Illuminating the Darkness

Former Prasar Bharti chairman A Surya Prakash’s latest book offers some case studies from an era in independent India which illustrates what terrible woes can befall a nation when democracy is snuffed out.

Written by Divya A | Published:November 11, 2017 12:35 am
The Emergency, Emergency book review, Surya Prakash, Book on emergency The book builds on the premise that even as our basic freedoms were curtailed during the Emergency, its history is largely hidden from the younger generation.

Title: The Emergency — Indian Democracy’s Darkest Hour
Author: A Surya Prakash
Publisher: MeghNirghosh Media
Price: Rs 295

On June 25, 1975, a presidential proclamation declared a state of Emergency in India. Former Prasar Bharti chairman A Surya Prakash’s latest book offers some case studies from an era in independent India which illustrates what terrible woes can befall a nation when democracy is snuffed out. The book — comprising 14 chapters — builds on the premise that even as our basic freedoms were curtailed during the Emergency, its history is largely hidden from the younger generation. It looks at the arrests of political activists, media censorship, sterilisations, police atrocities and other such events that took place during the 21 months when Internal Emergency was in force.

Prakash has made it clear at the outset that his account is based on testimonies recorded in the Shah Commission (set up afterwards to look into the “excesses”), official records and his own experiences as a journalist (he was working with The Indian Express’s Bangalore bureau at the time). In a chapter titled ‘Ministry of Coercion’, perhaps, the most scathing in the book, he comes down heavily on the high-handedness of the-then Information & Broadcasting Minister, VC Shukla.

Prakash talks of how even Kishore Kumar, one of India’s most versatile musical icons, was coerced into singing pro-government jingles. In January 1976, the I&B Ministry decided to rope in film celebrities to do short films eulogising the Emergency. It also wanted playback singers to sing jingles in praise of the government and its many schemes. When the I&B Ministry team heard from filmmaker GP Sippy that Kumar was not ready to be associated with the initiative in any manner, it was ordered that all his songs be banned for All India Radio and Doordarshan. Even the sale of gramophone records of his songs were to be frozen.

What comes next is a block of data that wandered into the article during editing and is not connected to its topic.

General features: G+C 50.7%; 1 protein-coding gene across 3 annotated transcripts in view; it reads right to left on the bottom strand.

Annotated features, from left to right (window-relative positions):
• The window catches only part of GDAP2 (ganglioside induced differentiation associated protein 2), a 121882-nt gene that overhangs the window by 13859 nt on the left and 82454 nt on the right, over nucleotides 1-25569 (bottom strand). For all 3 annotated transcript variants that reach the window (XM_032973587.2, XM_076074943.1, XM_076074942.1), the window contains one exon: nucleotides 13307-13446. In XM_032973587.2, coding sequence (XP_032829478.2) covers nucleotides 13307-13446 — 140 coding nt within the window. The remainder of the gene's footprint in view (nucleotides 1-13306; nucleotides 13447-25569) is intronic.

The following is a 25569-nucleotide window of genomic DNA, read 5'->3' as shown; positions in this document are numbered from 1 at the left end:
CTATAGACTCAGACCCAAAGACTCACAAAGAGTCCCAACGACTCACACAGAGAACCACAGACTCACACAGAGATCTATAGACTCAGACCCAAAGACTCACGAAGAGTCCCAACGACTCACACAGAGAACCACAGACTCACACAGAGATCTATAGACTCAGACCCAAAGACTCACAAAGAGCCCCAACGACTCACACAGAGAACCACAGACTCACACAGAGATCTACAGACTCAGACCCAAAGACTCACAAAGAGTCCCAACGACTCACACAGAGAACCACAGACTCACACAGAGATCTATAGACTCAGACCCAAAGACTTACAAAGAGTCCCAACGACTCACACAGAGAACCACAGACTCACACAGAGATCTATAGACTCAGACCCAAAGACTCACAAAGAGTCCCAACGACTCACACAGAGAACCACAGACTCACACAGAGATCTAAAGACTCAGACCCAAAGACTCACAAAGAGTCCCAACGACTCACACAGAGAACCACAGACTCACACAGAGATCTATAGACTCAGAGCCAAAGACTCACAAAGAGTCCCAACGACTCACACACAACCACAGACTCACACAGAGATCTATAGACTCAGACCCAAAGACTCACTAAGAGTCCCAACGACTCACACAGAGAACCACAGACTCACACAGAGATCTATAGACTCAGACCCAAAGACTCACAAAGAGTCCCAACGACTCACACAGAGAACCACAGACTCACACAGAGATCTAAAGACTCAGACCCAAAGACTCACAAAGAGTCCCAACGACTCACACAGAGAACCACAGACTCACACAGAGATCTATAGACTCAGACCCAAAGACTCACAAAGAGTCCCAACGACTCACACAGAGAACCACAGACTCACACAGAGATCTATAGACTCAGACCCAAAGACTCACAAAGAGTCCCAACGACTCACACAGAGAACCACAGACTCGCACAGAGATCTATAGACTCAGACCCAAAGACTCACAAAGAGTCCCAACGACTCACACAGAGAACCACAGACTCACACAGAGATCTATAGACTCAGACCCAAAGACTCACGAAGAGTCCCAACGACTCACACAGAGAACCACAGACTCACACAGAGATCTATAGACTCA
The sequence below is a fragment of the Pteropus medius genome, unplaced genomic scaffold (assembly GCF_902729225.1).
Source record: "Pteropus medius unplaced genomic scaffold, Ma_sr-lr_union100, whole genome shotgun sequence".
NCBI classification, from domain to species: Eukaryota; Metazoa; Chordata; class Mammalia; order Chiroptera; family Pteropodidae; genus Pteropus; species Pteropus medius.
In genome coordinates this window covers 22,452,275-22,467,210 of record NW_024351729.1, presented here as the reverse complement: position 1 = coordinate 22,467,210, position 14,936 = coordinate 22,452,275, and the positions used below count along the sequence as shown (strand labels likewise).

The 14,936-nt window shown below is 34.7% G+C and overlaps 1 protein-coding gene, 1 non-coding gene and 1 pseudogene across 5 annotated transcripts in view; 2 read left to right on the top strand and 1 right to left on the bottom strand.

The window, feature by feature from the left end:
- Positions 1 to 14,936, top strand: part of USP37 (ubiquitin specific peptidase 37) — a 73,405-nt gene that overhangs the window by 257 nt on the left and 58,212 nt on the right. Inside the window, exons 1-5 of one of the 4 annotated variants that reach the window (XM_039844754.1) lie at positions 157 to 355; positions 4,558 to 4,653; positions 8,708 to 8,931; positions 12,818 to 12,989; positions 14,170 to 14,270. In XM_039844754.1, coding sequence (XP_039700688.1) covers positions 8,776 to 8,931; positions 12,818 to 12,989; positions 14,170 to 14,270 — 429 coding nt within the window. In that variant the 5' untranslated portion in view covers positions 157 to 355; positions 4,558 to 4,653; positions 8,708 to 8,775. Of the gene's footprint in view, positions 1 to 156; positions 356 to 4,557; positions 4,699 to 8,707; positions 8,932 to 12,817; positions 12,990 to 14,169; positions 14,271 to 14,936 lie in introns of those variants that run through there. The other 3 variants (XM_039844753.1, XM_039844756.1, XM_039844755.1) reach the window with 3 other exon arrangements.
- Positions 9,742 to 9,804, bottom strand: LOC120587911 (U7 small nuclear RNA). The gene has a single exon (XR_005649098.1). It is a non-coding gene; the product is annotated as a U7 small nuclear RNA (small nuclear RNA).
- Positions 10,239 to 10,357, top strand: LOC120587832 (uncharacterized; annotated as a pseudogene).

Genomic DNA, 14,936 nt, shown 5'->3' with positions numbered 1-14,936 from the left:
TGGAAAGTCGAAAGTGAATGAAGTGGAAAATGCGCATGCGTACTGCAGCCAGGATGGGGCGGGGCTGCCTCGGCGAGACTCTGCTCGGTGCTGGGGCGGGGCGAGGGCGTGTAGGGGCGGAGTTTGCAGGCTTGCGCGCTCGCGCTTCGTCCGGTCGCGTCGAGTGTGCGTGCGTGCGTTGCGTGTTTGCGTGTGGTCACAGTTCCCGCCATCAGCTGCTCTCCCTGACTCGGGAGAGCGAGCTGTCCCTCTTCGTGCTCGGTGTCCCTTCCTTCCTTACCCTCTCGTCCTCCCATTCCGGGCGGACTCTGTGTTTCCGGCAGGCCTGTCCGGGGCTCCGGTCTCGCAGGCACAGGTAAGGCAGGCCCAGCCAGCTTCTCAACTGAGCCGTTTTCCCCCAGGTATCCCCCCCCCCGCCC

Shukla is said to have testified himself before the Shah Commission that “action was taken against Kishore Kumar because film artistes and producers had not responded to the government in the manner expected”. The ministry’s plan to teach Kumar a lesson worked as they soon received a letter of co-operation from him.

In the chapter titled ‘The Drama in Prime Minister’s House’, Prakash elucidates the tense events of the day preceding the announcement. The then West Bengal chief minister Siddhartha Shankar Ray told the Shah Commission that the PM had told him that “India needed a shock treatment”, referring to the situation in the country and an intelligence report on Jaiprakash Narayan’s impending mass movement. Ray had later suggested to her that she could invoke Article 352 if she so desired.

Ray’s deposition also offers insights into the relationship between the PM and her son Sanjay and the kind of grip the latter seemed to have had on her. According to Ray, it wasn’t the PM’s idea, but Sanjay’s to cut electricity to newspaper offices and to order the closure of high courts. The book also carries copies of some original documents pertaining to the Emergency, including Indira Gandhi’s letter to the President on the night of June 25, 1975, the proclamation signed by President Fakhruddin Ali Ahmed, the minutes of the two Union Cabinet meetings held on June 26 in which it was approved and press censorship was clamped, and, finally, the presidential order signed by acting President BD Jatti, revoking the Emergency on March 21, 1977.

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